HBO PPV - Aug. 4, 2007

Erik Morales vs. David Diaz

Little Julio Tries To Make It Big

Every young Mexican fighter's dream is one day to become Julio Cesar Chavez. Even if you already are Julio Cesar Chavez.

"I want to be greater than my father," the 20-year-old eldest son of Mexico's greatest prize fighter says. It is a powerful statement but a complicated dream.

Sharing his name with a father who is also a boxing legend compounds the difficulty of ever surpassing the three-time world champion because while the genes may be helpful in his personal quest, the expensive jeans the father bought his children with his sweat and blood means the younger Julio cannot possibly feel the obsessive weight of poverty from which nearly every great boxer has sprung, including his father.

In fact, the undefeated (32-0-1, 25 KO) junior middleweight prospect was never inclined to enter the ring until someone suggested to the then 16-year-old that he give it a try one day while he was working out at a gym in his hometown of Culiacan. It was, to that point, a thought that had barely crossed his mind.

"I can't say I dreamed about it or thought about it much," Chavez, Jr. admitted. "I used to go to the gym with my father and mess around but I never thought about boxing. One day I'm working out and somebody asked me, 'When do you want to make your pro debut?' That's when we first talked about it. My Dad was against it but I promised I would train hard."

Young Chavez's grandmother had opposed his father becoming a fighter as well, only relenting after he promised to try it only for 10 fights and see where it led. When it led to 10 victories he asked for 10 more fights. He got them and things worked out pretty well after that. Not surprisingly, the Father applied the same formula to the Son.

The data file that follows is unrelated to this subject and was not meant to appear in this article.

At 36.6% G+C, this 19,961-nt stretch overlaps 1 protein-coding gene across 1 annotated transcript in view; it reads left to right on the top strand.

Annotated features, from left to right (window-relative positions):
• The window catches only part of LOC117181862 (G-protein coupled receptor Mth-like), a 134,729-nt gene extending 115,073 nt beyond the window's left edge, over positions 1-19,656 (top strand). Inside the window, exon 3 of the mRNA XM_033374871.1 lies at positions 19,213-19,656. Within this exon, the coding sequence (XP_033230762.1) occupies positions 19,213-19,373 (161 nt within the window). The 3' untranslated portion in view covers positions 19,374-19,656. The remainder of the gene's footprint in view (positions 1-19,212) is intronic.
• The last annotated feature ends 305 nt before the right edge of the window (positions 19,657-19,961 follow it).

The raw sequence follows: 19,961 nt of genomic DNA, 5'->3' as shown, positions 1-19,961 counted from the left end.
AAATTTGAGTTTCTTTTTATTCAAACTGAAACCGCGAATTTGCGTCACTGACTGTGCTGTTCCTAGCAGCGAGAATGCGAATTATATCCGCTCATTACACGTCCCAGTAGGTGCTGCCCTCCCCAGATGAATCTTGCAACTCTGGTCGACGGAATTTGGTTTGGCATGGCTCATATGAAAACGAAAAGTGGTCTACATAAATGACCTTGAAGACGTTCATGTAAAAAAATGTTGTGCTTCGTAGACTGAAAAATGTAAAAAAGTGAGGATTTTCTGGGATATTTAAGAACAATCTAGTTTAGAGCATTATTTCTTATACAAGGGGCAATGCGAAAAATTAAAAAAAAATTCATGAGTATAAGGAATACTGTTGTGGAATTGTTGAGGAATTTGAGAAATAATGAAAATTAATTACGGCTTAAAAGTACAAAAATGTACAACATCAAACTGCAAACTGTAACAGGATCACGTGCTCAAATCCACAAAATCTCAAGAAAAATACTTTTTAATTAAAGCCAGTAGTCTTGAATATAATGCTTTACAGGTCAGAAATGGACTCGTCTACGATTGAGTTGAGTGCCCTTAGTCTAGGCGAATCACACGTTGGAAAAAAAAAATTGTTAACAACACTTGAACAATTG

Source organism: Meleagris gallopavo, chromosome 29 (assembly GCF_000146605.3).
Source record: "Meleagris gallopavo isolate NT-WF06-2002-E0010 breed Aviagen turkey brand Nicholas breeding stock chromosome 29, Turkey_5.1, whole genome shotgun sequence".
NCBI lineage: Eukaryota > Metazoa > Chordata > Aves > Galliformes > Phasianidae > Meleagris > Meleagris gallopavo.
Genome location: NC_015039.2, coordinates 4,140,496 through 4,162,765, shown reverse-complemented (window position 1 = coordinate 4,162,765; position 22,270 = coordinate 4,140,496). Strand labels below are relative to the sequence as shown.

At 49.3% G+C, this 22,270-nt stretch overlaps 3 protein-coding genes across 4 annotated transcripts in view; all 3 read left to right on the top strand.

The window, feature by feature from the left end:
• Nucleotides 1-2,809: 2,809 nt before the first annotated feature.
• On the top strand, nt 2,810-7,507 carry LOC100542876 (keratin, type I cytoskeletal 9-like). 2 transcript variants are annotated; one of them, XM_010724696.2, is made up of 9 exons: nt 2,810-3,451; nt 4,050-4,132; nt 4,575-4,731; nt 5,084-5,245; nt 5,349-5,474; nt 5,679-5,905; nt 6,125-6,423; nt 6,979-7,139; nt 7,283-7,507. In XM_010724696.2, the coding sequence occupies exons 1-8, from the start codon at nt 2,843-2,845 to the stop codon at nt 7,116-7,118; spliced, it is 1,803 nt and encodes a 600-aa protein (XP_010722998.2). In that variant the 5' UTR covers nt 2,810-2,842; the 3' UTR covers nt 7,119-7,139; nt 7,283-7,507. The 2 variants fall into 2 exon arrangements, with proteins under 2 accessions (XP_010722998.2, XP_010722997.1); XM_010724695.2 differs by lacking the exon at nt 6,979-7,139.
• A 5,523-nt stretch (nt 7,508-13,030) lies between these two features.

Although the elder Chavez never told him, the son understood from the start the situation he was in.

"He never actually gave me the ultimatum," Chavez, Jr. said. "I read it. I saw him say it on TV. He always said, 'Ten fights. If he doesn't have it, I'll stop it.' After the 10th fight he didn't tell me, 'Stop!' So I figured I was okay. I figured that was the go-ahead."

Chavez understands he's gone ahead of many young prospects on the strength of his name and his father's resume as much as by virtue of his own talent. In combination those things have led him to an opportunity to avenge a blotch on the family name when he stopped Grover Wiley, who upset his father in the final fight of his career at a time when he was not even a shadow of the legend he once had been.

Yet none of young Chavez's connections not the entrèe provided by his father's reputation can bruise another man or knock him Down. They cannot slow another man's advances, nor blocks his punches nor stem the flow of one's own blood. Most of all, they don't help him walk up the loneliest three steps in sports, steps that lead to a place where your background and your family name can do little for you. There, trapped inside the ropes, Julio Cesar Chavez, Jr. is on his own, left only with his fists, his mind and his courage to defend himself from another man's fully legalized assaults.

There are advantages, of course, to being the son of the greatest fighter in Mexico's long boxing history but they all slip away once the first bell sounds. Then the son stands alone. Which is what he likes about boxing.

"I know a lot of people are watching my fights because of my name," Chavez, Jr. said. "There are a lot of expectations. I feel the pressure of them sometimes but my name has also opened a lot of doors for me. It's a two-way street.